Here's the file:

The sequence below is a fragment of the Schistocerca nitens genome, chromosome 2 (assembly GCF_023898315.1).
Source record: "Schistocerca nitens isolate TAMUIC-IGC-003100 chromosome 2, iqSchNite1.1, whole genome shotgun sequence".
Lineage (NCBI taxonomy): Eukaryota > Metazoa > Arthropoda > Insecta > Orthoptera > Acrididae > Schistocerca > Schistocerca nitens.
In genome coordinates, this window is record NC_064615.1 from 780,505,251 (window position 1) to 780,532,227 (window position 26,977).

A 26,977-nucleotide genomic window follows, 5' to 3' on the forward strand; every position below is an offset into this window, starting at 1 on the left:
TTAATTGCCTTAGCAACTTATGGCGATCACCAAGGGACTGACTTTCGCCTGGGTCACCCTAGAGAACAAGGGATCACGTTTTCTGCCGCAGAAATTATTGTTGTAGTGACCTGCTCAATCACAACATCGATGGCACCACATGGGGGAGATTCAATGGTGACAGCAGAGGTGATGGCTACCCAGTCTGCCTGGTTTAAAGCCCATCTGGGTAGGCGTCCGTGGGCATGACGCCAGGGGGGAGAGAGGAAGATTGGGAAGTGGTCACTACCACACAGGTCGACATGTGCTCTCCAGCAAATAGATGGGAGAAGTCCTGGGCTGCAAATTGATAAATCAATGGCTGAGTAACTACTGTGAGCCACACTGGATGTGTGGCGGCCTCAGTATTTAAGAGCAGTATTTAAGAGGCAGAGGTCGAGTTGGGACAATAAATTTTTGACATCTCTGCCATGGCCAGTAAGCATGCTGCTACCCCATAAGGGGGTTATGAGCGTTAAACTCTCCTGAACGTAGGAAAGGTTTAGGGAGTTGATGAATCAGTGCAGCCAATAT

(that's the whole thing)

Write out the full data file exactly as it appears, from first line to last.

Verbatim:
The sequence below is a fragment of the Schistocerca nitens genome, chromosome 2 (assembly GCF_023898315.1).
Source record: "Schistocerca nitens isolate TAMUIC-IGC-003100 chromosome 2, iqSchNite1.1, whole genome shotgun sequence".
Lineage (NCBI taxonomy): Eukaryota > Metazoa > Arthropoda > Insecta > Orthoptera > Acrididae > Schistocerca > Schistocerca nitens.
In genome coordinates, this window is record NC_064615.1 from 780,505,251 (window position 1) to 780,532,227 (window position 26,977).

A 26,977-nucleotide genomic window follows, 5' to 3' on the forward strand; every position below is an offset into this window, starting at 1 on the left:
TTAATTGCCTTAGCAACTTATGGCGATCACCAAGGGACTGACTTTCGCCTGGGTCACCCTAGAGAACAAGGGATCACGTTTTCTGCCGCAGAAATTATTGTTGTAGTGACCTGCTCAATCACAACATCGATGGCACCACATGGGGGAGATTCAATGGTGACAGCAGAGGTGATGGCTACCCAGTCTGCCTGGTTTAAAGCCCATCTGGGTAGGCGTCCGTGGGCATGACGCCAGGGGGGAGAGAGGAAGATTGGGAAGTGGTCACTACCACACAGGTCGACATGTGCTCTCCAGCAAATAGATGGGAGAAGTCCTGGGCTGCAAATTGATAAATCAATGGCTGAGTAACTACTGTGAGCCACACTGGATGTGTGGCGGCCTCAGTATTTAAGAGCAGTATTTAAGAGGCAGAGGTCGAGTTGGGACAATAAATTTTTGACATCTCTGCCATGGCCAGTAAGCATGCTGCTACCCCATAAGGGGGTTATGAGCGTTAAACTCTCCTGAACGTAGGAAAGGTTTAGGGAGTTGATGAATCAGTGCAGCCAATAT